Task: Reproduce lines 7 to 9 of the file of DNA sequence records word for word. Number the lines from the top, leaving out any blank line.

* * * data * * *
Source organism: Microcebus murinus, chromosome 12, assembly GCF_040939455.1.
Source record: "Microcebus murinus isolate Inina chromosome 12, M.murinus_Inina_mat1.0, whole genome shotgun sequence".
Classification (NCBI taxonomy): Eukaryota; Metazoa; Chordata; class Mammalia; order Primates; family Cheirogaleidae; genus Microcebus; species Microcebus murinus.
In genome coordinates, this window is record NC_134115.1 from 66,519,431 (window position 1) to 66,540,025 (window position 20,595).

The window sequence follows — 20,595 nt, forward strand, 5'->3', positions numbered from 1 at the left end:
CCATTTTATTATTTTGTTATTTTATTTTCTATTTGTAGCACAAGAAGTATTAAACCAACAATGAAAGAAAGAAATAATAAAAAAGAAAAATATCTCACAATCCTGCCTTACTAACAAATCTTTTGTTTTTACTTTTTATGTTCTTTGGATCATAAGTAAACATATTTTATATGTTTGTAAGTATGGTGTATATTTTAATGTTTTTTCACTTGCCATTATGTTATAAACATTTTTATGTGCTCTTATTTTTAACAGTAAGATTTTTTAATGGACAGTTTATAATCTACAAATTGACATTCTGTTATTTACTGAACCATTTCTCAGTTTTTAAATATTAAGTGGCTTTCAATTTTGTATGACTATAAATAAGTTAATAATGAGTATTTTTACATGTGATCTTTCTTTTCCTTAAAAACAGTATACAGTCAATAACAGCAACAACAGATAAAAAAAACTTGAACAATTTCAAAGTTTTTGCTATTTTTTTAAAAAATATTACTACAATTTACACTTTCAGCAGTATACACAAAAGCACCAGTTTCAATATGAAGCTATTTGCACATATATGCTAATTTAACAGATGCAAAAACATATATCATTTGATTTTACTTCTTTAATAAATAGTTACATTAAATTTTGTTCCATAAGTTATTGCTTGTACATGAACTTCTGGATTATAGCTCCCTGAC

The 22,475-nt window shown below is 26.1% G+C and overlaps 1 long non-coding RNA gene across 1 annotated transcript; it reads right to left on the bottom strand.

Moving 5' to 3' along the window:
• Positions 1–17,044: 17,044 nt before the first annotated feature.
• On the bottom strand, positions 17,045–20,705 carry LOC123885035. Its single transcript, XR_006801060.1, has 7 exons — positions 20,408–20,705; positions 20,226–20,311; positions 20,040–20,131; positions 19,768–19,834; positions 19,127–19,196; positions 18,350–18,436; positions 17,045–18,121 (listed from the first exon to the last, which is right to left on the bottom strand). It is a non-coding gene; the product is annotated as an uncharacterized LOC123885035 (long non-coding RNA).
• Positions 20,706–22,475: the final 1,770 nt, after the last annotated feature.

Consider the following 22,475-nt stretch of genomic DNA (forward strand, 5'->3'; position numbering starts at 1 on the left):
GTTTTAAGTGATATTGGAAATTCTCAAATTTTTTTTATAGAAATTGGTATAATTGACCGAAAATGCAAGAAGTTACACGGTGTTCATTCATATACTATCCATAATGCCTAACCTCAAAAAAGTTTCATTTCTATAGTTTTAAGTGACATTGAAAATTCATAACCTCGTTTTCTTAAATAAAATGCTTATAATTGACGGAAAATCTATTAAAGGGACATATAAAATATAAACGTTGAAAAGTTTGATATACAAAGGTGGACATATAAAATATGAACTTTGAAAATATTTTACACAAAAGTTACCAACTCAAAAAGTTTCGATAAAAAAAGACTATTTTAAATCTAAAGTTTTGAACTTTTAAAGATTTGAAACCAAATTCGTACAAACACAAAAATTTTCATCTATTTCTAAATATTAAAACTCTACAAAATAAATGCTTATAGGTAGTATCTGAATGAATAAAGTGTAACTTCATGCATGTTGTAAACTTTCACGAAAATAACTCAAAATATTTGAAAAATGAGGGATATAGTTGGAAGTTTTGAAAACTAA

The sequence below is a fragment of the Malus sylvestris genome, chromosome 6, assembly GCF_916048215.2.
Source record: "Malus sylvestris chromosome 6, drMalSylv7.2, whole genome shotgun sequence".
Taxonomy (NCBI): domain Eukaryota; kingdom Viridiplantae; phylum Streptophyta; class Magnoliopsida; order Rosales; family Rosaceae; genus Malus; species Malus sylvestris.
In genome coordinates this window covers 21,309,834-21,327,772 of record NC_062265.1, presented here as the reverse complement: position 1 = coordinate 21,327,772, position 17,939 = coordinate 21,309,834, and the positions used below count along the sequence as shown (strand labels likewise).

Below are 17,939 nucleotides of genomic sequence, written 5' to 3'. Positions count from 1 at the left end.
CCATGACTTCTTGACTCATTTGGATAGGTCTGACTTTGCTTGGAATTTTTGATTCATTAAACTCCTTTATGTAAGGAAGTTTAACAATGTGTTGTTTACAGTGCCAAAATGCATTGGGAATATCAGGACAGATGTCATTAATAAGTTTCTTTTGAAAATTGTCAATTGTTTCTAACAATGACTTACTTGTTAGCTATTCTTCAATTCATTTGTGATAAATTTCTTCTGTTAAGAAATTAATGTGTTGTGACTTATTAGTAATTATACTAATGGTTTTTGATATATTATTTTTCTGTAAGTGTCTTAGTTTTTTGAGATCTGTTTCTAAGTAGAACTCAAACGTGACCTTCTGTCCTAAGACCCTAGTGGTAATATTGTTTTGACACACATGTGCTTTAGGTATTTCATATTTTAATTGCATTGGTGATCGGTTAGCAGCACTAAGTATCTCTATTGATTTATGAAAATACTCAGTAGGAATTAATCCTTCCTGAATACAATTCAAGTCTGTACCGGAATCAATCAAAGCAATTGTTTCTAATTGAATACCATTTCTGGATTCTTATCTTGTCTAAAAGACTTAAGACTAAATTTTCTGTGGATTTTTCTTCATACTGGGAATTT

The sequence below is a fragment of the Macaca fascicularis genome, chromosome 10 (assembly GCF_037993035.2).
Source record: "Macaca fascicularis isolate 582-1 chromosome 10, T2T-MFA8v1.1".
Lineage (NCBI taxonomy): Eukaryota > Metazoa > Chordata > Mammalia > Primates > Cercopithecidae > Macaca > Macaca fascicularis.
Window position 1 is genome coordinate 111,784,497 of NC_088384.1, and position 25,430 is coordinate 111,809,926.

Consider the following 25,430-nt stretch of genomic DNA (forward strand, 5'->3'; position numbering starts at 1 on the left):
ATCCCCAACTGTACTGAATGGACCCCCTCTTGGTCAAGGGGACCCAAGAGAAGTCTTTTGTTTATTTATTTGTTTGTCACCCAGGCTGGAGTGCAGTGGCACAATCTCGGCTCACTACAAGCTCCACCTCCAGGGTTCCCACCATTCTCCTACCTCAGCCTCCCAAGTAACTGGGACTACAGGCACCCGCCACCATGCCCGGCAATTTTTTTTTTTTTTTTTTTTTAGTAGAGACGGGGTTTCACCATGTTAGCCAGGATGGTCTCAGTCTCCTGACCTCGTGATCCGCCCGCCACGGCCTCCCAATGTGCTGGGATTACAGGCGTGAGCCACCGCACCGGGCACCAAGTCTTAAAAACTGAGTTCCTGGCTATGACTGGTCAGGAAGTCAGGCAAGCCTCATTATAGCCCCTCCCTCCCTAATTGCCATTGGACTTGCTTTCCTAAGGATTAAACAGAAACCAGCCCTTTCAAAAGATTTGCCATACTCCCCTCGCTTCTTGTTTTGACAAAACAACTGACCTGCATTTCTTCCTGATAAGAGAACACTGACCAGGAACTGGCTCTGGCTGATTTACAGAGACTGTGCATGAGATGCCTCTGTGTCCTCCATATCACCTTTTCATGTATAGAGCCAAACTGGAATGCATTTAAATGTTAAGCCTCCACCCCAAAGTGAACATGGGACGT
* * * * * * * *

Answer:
The 22,475-nt window shown below is 26.1% G+C and overlaps 1 long non-coding RNA gene across 1 annotated transcript; it reads right to left on the bottom strand.

Moving 5' to 3' along the window:
• Positions 1–17,044: 17,044 nt before the first annotated feature.